On January 12, 1967, Dr. James Bedford, an ordinary psychology professor, died an all-too-common death from cancer. Then his story got really weird. That’s because he had decided to take the Life Extension Society’s offer of free cryonic preservation for the first person to volunteer for their new process.

After he died, oxygen-rich blood was kept circulating through his body via artificial respiration and a heart massage. This kept his brain preserved while his body was cooled. Then he was injected with a preservative chemical, dimethyl sulfoxide, and frozen with dry ice, and eventually kept in super-cold liquid nitrogen.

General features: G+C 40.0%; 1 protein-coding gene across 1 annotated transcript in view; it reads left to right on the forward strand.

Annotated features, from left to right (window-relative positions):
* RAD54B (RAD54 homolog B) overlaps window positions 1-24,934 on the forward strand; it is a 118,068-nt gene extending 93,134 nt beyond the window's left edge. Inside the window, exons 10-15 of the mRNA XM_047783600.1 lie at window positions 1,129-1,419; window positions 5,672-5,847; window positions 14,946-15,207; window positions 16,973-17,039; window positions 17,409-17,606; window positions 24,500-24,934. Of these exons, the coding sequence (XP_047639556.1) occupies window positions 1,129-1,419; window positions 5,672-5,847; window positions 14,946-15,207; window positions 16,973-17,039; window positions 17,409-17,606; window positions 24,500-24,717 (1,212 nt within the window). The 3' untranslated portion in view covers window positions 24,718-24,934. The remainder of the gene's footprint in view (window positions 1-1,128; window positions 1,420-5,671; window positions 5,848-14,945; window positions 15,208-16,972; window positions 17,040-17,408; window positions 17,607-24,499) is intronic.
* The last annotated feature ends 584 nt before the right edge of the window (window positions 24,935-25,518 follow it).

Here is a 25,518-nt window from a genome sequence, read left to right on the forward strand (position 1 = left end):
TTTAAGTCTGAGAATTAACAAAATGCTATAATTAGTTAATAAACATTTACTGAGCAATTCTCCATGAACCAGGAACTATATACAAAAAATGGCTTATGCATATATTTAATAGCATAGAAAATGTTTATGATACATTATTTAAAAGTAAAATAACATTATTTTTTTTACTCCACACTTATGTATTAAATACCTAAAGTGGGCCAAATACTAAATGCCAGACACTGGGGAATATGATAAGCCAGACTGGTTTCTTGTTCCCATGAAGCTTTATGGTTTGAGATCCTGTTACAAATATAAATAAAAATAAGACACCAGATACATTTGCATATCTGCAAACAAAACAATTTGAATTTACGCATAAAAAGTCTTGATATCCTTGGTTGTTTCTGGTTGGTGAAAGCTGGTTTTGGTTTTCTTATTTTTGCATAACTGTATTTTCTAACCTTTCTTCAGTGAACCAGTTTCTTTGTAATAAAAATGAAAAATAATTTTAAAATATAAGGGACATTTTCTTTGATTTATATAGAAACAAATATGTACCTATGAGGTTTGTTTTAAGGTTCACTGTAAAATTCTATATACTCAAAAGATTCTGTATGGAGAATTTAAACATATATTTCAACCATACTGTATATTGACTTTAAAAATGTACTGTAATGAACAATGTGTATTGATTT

Unfortunately for Dr. Bedford, dimethyl sulfoxide does not actually work all that well as a cryo-preservative. It forms ice crystals in the brain and other organs. This means that the delicate microscopic structures of his brain have almost certainly been destroyed.

It was an understandable mistake. Cryonic preservation was a wholly new science at the time, and nobody knew much about it. Modern cryonics uses a process of vitrification, a cryo-preservative process that does not create ice crystals, and thus does no damage to the structure of the brain.

Dr. Bedford will therefore have to not only wait for a cure for cancer and a means of reviving frozen people to be invented, but he’ll also have to wait for some method to repair his brain to be developed. 

Although his body has been moved a few times, he is still preserved today at the Alcor Life Extension Foundation.